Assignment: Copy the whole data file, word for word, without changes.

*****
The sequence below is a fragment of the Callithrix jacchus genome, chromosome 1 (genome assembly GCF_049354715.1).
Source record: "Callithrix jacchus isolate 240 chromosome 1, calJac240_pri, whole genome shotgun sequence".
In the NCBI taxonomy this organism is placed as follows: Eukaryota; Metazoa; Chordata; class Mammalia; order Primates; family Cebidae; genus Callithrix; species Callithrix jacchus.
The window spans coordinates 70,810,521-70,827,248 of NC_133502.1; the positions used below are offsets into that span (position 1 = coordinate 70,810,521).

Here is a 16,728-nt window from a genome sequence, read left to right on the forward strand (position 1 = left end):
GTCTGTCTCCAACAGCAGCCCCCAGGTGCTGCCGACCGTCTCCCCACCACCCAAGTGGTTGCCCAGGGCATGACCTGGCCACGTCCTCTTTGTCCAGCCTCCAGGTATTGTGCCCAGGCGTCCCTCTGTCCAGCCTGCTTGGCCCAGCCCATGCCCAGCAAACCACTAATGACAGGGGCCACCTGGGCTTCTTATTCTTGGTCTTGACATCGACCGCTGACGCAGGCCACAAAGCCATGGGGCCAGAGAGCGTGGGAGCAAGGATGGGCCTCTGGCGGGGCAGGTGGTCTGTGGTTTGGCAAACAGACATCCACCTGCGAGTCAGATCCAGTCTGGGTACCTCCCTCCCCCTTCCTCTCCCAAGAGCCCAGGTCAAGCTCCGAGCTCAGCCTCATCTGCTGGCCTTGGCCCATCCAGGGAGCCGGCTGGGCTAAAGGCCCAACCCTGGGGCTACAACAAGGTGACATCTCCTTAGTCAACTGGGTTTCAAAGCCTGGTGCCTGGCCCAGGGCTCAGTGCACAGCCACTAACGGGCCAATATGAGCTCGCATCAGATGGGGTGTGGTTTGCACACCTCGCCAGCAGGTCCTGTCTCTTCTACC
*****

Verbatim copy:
The sequence below is a fragment of the Callithrix jacchus genome, chromosome 1 (genome assembly GCF_049354715.1).
Source record: "Callithrix jacchus isolate 240 chromosome 1, calJac240_pri, whole genome shotgun sequence".
In the NCBI taxonomy this organism is placed as follows: Eukaryota; Metazoa; Chordata; class Mammalia; order Primates; family Cebidae; genus Callithrix; species Callithrix jacchus.
The window spans coordinates 70,810,521-70,827,248 of NC_133502.1; the positions used below are offsets into that span (position 1 = coordinate 70,810,521).

Here is a 16,728-nt window from a genome sequence, read left to right on the forward strand (position 1 = left end):
GTCTGTCTCCAACAGCAGCCCCCAGGTGCTGCCGACCGTCTCCCCACCACCCAAGTGGTTGCCCAGGGCATGACCTGGCCACGTCCTCTTTGTCCAGCCTCCAGGTATTGTGCCCAGGCGTCCCTCTGTCCAGCCTGCTTGGCCCAGCCCATGCCCAGCAAACCACTAATGACAGGGGCCACCTGGGCTTCTTATTCTTGGTCTTGACATCGACCGCTGACGCAGGCCACAAAGCCATGGGGCCAGAGAGCGTGGGAGCAAGGATGGGCCTCTGGCGGGGCAGGTGGTCTGTGGTTTGGCAAACAGACATCCACCTGCGAGTCAGATCCAGTCTGGGTACCTCCCTCCCCCTTCCTCTCCCAAGAGCCCAGGTCAAGCTCCGAGCTCAGCCTCATCTGCTGGCCTTGGCCCATCCAGGGAGCCGGCTGGGCTAAAGGCCCAACCCTGGGGCTACAACAAGGTGACATCTCCTTAGTCAACTGGGTTTCAAAGCCTGGTGCCTGGCCCAGGGCTCAGTGCACAGCCACTAACGGGCCAATATGAGCTCGCATCAGATGGGGTGTGGTTTGCACACCTCGCCAGCAGGTCCTGTCTCTTCTACC